“I looked up at the perfect tomato bushes, pruned into uniform oblong bubbles, which now appeared like an array of round ice globes. Strangely, at that moment, I remembered the owner of the garden and wondered if he would blame us for the whitening of the trees and shrubs. The whole garden began dissolving before my eyes, breaking apart into separate points of light and then vanishing.
My last thought was fear. I heard voices screaming; from my husband, my mother-in-law, my neighbor? Water from the teapot sprayed across the room. This is the last point of memory I had of my life and my former body.”

Pink is concerned about the human intrusion, having been told by his mother to avoid people as they are dangerous, but he doesn’t see Mina as a threat.  He’s unable to use the translating device at first, but he eventually figures out what words are and gets the hang of it. It’s the Winter Solstice, an important break in his hibernation, and he struggles to learn how words work, how to use the translating device, to communicate this to Mina before continuing his sleep:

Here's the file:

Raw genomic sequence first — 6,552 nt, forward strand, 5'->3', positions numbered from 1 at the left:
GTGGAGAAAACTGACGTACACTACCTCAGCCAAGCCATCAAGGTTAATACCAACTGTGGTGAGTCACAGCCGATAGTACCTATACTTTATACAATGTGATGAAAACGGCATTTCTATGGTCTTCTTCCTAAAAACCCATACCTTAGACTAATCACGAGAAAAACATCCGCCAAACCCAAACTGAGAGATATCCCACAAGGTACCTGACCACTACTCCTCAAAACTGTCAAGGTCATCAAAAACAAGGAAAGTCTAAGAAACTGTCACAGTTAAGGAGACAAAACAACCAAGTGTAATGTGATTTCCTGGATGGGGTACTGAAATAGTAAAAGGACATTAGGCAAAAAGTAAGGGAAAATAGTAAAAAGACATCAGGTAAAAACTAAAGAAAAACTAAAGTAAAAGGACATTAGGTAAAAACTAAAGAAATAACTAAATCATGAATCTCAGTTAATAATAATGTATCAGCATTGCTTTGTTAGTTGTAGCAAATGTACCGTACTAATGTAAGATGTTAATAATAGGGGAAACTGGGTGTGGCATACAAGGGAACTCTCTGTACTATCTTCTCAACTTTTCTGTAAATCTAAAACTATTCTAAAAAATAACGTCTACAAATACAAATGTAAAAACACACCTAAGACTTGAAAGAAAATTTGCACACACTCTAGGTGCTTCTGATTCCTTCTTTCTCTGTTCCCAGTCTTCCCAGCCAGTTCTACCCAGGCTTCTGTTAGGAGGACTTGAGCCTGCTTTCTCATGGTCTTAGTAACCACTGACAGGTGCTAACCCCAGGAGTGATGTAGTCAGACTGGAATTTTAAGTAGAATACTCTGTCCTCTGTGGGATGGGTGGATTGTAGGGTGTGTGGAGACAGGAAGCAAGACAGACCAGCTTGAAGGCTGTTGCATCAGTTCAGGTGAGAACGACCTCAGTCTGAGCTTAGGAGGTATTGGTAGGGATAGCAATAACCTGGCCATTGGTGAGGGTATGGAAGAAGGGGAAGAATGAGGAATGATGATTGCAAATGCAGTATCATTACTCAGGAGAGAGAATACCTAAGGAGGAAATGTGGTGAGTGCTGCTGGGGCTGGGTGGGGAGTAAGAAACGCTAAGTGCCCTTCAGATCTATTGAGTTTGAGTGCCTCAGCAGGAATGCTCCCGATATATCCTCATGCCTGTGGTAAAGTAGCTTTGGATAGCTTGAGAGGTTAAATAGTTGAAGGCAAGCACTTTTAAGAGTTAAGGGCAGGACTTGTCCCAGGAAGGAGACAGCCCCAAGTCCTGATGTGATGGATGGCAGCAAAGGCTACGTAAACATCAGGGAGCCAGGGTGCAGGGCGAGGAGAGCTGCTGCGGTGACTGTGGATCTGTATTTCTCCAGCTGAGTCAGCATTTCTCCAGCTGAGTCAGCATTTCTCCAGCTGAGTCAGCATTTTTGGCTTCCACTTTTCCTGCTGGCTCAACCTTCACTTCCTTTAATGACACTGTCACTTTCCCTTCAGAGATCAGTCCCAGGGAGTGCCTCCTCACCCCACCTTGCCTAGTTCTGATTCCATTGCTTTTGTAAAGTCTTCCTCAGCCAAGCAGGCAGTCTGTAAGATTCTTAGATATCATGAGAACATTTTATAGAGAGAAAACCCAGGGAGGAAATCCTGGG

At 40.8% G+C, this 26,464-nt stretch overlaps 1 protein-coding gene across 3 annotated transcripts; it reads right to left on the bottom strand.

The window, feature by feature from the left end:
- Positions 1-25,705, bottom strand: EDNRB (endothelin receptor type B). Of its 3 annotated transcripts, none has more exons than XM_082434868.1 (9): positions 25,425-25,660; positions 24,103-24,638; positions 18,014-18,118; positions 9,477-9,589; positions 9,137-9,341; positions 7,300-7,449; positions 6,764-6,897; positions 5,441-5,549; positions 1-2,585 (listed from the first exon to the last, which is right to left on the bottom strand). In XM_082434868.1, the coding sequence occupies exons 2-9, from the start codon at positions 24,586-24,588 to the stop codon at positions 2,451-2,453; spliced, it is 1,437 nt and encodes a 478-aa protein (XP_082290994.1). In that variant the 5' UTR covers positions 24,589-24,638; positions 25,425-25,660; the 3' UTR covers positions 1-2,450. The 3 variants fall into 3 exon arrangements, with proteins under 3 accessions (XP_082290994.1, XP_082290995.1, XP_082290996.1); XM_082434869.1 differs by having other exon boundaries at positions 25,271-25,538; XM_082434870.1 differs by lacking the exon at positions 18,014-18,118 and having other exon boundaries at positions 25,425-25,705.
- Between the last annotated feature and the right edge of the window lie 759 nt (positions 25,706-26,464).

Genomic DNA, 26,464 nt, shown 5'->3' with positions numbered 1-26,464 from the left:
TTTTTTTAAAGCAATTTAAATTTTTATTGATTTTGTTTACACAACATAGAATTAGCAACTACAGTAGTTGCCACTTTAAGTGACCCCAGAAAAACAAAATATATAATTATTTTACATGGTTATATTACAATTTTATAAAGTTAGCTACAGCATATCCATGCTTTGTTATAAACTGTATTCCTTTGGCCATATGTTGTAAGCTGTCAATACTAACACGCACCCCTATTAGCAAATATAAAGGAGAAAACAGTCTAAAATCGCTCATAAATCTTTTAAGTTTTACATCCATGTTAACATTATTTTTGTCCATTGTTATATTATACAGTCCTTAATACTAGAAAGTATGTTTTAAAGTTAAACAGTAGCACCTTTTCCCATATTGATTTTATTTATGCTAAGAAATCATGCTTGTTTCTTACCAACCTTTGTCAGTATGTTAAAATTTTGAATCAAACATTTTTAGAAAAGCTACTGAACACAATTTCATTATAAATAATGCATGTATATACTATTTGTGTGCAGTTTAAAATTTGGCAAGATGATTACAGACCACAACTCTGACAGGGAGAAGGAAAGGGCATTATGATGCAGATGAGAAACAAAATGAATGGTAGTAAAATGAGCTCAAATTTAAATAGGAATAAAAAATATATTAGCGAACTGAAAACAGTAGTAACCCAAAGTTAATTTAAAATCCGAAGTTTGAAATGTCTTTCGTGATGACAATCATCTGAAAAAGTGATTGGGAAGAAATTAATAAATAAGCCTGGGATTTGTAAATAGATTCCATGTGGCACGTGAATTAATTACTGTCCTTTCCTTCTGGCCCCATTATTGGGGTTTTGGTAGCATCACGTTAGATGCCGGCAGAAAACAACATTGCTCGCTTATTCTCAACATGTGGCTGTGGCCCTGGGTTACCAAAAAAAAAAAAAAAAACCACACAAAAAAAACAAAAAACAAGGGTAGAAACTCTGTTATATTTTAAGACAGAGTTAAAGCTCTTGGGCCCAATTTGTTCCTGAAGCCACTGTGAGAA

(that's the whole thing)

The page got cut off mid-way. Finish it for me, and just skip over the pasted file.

Mother established a pattern to observe this day. This day turned everything over. My heart was just a little lighter, and it lifted my spirits. Everything around me, trees and small animals and raptors, all took note. This was the day the earth turned toward the light. The change was small, the feeling was barely noticed, but it was an important moment. The turn toward the sun was slow, but the hope for spring was there….
This was Mother’s Winter Solstice ritual. Most animals do not participate formally, but we were lucky as Mother presented us with this treat, in our first year. I added small things to the ritual after Mother disappeared. I’ve continued this ritual in hope I could connect with Lily, after she left me behind, following a large male bear. What is she doing right now? Does she continue this tradition?
I reached for the translator box. The following thought, passed on to me by mother, had to be translated to words for Mina to understand. Finally, I spoke these words.

Long nights of winter

Getting shorter

Find your wild dreams

No fear

Peace and courage

Stay wild.

When the hibernation is over, Mina tells Pink more about her strange transformation. They then discover another person near the cave. Claudius has an even stranger story: he’s very old, and claims to have caused, by his actions, the deaths of millions.